It should be noticeable as it's almost a doubling of the signal sensitivity. Consequently if you are an FM Dxer, be on the lookout for newer DSP radios that use the second generation Si48xx chips.

ON CHANNEL?

Does your radio's sensitivity seem off? My PL-880 seemed so right from the start. An additional item to consider is channel centering. In other words, is the channel you are tuned to centered in the filter passband? One would assume that in a DSP-based radio the channel would always be centered. Not necessarily true. I bought a Tecsun PL-880 about a year ago. I was disappointed with it's sensitivity on mediumwave and found it was no better than my PL-380 or Sony SRF-59. I did the SSB centering tweak, noting that this was fairly close right out of the box. Still no improvement, but that effects SSB reception only. What to think? Did I get a bum unit?

Tecsun PL-880

The PL-880 has a wonderful fine tuning control available all the time - right under the main, or coarse, tuning control. It's a separate dial which allows tuning in finer 1 KHz steps. Now a year later, recently after tuning to a fairly weak mediumwave station, I happened to bump the fine tuning up 2 KHz and noticed something very unusual. The signal's audio got stronger and more bassy and the RSSI strength on the meter (dBµ) increased by +5 dB. The next day at mid-day I performed the same test on distant groundwave station KFI-640, Los Angeles, about 240 miles distant. KFI is one of my test stations when I test and compare radio sensitivities. I had only been able to get about 16 dbµ out of KFI at mid-day, with difficult reception just barely above noise level. Tuning up 2 KHz to 642, KFI now shows about 21-22 dBµ with clear audio and acceptable reception, well above the other two radios mentioned.

So check your channel centering in AM mode on these radios. Note that with some DSP radios this test might not be possible. Unfortunately what happens on some models is the RSSI reading will drop to zero since you are off-channel, making checking signal strength impossible. Check your radio to see.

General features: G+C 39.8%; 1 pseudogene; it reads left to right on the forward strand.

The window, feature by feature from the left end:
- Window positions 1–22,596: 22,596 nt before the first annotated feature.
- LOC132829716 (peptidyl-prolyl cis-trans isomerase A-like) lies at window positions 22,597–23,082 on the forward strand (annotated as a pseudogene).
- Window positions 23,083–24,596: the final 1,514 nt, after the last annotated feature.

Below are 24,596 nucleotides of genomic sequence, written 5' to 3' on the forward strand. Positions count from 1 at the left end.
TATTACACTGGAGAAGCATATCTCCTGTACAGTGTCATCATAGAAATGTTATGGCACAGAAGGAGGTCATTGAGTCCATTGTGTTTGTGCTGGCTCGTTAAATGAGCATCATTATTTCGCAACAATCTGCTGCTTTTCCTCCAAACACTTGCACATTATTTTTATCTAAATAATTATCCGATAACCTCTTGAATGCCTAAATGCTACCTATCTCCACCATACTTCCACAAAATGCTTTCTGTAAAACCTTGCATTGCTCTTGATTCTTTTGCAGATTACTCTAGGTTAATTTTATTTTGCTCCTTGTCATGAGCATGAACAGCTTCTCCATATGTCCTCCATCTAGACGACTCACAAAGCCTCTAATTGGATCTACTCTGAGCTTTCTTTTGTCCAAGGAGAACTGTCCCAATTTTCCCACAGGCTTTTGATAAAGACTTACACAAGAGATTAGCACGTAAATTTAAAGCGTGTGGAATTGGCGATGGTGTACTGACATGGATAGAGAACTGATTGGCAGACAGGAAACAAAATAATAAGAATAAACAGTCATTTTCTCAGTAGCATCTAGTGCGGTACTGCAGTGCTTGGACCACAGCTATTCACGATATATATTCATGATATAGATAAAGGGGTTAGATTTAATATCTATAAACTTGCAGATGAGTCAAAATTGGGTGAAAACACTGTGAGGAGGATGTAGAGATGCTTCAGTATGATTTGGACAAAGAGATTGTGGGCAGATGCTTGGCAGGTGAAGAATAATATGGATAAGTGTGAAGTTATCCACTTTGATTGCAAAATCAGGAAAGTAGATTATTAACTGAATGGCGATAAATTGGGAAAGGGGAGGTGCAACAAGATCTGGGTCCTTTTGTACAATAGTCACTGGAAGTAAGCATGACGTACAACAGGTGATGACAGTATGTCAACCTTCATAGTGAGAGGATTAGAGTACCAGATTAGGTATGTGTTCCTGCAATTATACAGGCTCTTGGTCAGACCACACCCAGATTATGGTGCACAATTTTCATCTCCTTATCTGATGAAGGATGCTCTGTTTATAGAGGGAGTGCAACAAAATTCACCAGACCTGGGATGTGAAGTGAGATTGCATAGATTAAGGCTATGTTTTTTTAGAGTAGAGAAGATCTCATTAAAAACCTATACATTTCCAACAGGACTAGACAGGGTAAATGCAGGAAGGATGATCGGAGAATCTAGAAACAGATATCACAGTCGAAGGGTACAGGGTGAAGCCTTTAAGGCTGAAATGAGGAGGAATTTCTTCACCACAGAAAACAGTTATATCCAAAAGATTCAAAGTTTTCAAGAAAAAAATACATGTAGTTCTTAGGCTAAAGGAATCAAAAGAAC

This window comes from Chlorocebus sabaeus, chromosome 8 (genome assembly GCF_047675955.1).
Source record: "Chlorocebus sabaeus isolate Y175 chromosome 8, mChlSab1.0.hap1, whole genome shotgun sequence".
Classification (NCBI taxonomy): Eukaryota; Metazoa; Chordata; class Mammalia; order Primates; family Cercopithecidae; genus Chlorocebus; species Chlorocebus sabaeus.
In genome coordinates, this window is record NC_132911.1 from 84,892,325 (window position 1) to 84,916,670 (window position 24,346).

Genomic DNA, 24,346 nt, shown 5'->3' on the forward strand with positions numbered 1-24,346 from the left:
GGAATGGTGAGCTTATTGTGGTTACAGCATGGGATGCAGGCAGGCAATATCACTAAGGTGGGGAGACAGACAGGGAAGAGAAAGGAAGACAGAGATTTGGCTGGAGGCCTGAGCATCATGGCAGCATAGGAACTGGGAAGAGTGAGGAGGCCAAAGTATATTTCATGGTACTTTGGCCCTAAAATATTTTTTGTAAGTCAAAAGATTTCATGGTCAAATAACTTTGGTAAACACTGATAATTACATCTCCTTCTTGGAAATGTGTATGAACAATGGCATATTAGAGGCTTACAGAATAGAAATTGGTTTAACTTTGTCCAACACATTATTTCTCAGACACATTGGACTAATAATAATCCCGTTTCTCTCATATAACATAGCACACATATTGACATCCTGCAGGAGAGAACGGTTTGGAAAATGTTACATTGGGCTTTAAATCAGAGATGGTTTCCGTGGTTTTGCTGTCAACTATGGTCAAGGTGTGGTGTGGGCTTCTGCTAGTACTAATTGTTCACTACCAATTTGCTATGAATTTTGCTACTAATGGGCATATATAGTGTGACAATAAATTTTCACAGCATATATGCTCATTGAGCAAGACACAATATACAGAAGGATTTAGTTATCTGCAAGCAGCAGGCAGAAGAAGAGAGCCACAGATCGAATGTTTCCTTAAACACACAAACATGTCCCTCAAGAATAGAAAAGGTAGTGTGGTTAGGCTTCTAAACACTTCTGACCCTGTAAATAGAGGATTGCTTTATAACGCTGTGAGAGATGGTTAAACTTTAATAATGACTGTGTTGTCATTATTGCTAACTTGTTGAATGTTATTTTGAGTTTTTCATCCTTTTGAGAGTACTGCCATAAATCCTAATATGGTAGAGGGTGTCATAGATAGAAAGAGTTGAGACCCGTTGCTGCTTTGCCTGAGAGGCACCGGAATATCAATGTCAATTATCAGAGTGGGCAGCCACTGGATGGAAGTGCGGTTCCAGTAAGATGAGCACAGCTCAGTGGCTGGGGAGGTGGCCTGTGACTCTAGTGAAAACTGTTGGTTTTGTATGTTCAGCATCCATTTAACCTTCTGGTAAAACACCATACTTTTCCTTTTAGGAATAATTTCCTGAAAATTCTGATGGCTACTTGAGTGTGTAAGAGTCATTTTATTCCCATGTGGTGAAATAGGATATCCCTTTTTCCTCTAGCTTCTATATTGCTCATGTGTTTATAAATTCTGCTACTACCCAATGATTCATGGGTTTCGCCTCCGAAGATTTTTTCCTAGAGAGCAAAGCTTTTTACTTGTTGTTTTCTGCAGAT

OVERLOAD AND STATIC ZAPS

I hear talk all the time about connecting up modern portables to longwire antennas. Some portables even have a separate antenna jack for shortwave and even mediumwave. My advice: be careful. And be even more careful if you live in a dry climate like the desert where humidities are very low.

Many years back, I blew out two Sony ICF-2010s with attached longwire antennas. Understand, the '2010 was notoriously sensitive to external antennas even though it was set up for it. The overload, whether it be signal or static pulse, would zap the input FET transistor. It was replaceable and you could even get one at Radio Shack.

My Kaito KA-1103 was very sensitive to static discharge, though technically the original is not a DSP chip radio. The PL-880 is turning out to just as sensitive to static. It's common here in the desert at certain times of the year when it's extremely dry to get a static discharge off a door knob or other metal object, or radio, grounded or not. Recent static discharges to the PL-880 are resetting it just by picking it up while I'm slightly charged. No harm so far. The '1103 got to the point where it corrupted the ROM and wouldn't work anymore. And guess what you have when you connect your little radio up to a longwire? A giant atmospheric static discharge receptor fed right to the radio's input circuitry. You don't have to be in a thunderstorm with lightning to have a static pulse.

Tecsun PL-380